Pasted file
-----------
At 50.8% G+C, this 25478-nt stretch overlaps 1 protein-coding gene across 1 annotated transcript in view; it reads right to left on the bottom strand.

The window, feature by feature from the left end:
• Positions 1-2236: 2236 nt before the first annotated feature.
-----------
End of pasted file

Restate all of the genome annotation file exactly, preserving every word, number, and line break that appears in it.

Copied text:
At 50.8% G+C, this 25478-nt stretch overlaps 1 protein-coding gene across 1 annotated transcript in view; it reads right to left on the bottom strand.

The window, feature by feature from the left end:
• Positions 1-2236: 2236 nt before the first annotated feature.